The giants of the energy industry don’t use parent companies when dealing with private land owners, Falen said. They create limited liability companies. Hiland Crude LLC is a subsidiary of Hiland Partners. The profits will flow to the parent company, Falen said, but Foy would only be able to go after Hiland Crude if he needed to pursue legal action.
“The parent companies start LLCs and only put in an amount of money that they’re willing to risk,” Falen said. “For landowners, everything is at risk.”
There are unintended consequences of housing pipelines on private land. Foy has had three fires on his land. One destroyed his haystacks and winter feed for his cattle. The company repaid him for the damages, but it couldn’t make up for the time that went into repairing and restoring his operation, he said.
Employees on the pipeline can come and go as they please. They come in helicopters and they come in trucks, he said.
“You never know what they’re up to,” he said.
The major companies that are drilling wells are fellow corporate citizens in Wyoming, Magagna said. Pipeline companies are a different story.
“They’re here today and gone tomorrow,” Magagna said.
In April, Oklahoma-based Hiland sent out letters telling landowners a pipeline would be built on their property.
Fifty percent of landowners in the pipeline’s pathway are not involved with the group, said Hiland Crude’s Suttle. Of the half who aren’t in the group, 70 percent have signed the contract or made verbal agreements with Hiland, he said.
But since the others refused, they are in jeopardy of facing off against Hiland in court. Hiland will send out its final offer in the coming days, Falen said. The next step is condemnation. If the landowners don’t accept, Hiland will be able to bring them to court two weeks after the letters are sent. The company has said it’s willing to work with the group, but it is also “showing aggressive signs of using their condemnation authority,” Falen said.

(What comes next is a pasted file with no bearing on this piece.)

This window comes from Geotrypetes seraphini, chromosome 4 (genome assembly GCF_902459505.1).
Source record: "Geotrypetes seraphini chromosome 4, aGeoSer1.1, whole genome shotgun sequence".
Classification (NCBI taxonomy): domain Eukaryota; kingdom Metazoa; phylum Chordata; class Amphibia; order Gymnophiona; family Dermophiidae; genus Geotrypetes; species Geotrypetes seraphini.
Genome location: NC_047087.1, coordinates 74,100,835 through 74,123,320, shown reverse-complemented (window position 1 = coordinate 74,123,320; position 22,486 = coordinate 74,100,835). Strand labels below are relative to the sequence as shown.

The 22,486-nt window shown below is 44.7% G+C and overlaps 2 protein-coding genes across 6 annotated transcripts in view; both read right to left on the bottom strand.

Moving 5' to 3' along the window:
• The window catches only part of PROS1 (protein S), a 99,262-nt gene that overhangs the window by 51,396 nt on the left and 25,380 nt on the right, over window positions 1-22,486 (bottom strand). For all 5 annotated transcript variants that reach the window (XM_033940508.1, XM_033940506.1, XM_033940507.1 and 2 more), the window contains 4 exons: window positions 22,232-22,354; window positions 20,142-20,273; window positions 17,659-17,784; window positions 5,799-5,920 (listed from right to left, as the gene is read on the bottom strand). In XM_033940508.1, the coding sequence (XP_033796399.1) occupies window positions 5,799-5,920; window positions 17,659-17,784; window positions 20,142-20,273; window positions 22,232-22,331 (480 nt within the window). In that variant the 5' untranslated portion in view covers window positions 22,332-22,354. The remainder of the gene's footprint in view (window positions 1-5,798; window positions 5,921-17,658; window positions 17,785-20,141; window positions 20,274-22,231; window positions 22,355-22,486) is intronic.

Suttle said he is meeting with the group on Monday.
“We’re committed to reaching an agreement,” he said. “We’re going to be working with these landowners for many years to come.”
In the past, a pipeline company could come onto private property and have free reign to build. But thanks to a law passed during the recent legislative session, energy companies must now prove three factors to condemn land: The pipeline must be a public necessity; the land must be necessary to meet the needs of the project; the benefits of using the land must exceed the loss for the landowner.
Sen. Ogden Driskill, R-Devils Tower, sponsored the legislation.
“We’re just trying to level the playing field for landowners,” he said.
If companies could pay out enough money to satisfy landowners and still make a profit, there would be no need for eminent domain, said Bruce Hinchey, president of the Petroleum Association of Wyoming.
“There are landowners that no amount of money will satisfy them,” he said. “It depends on who you’re dealing with and what their situation might be.”
Today, Foy’s land is dotted with pipeline markers and dirt tracks left by the energy companies. Foy’s grandfather came from Ireland to homestead the land more than 100 years ago. He grew potatoes and raised livestock amid the sagebrush. Laramie Peak stands tall in the background. Foy’s grandfather sold pipeline crews slabs of beef for food every day when the first company made a deal to put in a pipeline 90 years ago.
“He was happy about it because he was selling a lot of beef,” Foy said. “Now things are a lot different.”